Essay about Diversity, Equity, and Inclusion (DEI)
- Category: Business, Human resource management,
- Pages: 4
- Words: 997
- Published: 26 April 2021
- Copied: 147
By nature, strategic Human Resources is future-focused. However, an effective strategy is co-created with the present, found by unlocking what we can do today to create an engaged and empowered workforce for tomorrow. One of the most powerful things Human Resources can do to change organizations today is to maximize the full potential and value-add of every individual and team through the implementation of effective diversity, equity and inclusion policies (DEI). As an Employment specialist working with top-tier multinationals across the USA to place diverse and differently-abled employees in employment, I have seen first-hand the win-win impacts of this work. This essay will not only outline how DEI can drive change but will propose some pragmatic solutions from the field that organizations can already implement to get started today.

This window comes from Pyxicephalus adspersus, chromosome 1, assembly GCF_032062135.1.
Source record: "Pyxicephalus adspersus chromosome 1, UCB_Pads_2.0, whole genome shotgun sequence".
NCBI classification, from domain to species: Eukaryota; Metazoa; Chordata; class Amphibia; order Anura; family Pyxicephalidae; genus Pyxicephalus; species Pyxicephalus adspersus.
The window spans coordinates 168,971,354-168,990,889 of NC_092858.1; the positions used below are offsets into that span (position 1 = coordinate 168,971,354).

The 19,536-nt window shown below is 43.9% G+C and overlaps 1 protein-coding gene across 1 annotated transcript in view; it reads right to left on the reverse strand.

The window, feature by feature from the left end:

Diversity, inclusion, and equity are hot topics that are banging on the door of organizations, demanding to be welcomed into organizations through Human Resources (HR). While diversity and inclusion have started to be ingrained into HR initiatives, cultivating equity is now another addition to the framework. Equity addresses the fact that diverse populations experience disproportionate opportunities in the workforce and specifically focuses on overcoming imbalances in the workforce by offering additional opportunities to those who have previously had less access. To be successful, diversity, inclusion, and equity must each be lived as core values adopted by organizations.
Showing and exhibiting the importance of culture-add, rather than culture-fit, is central to this. Pragmatically, this means taking a genuine look at diverse populations of employees, using a strengths-based approach to assess their needs and the value they bring, and breaking down stereotypes and biases to see them thrive in the workplace. By uncovering and refining the core culture of a company from the top executives all the way to the frontline workers, we can find a solution that benefits both companies and their teams.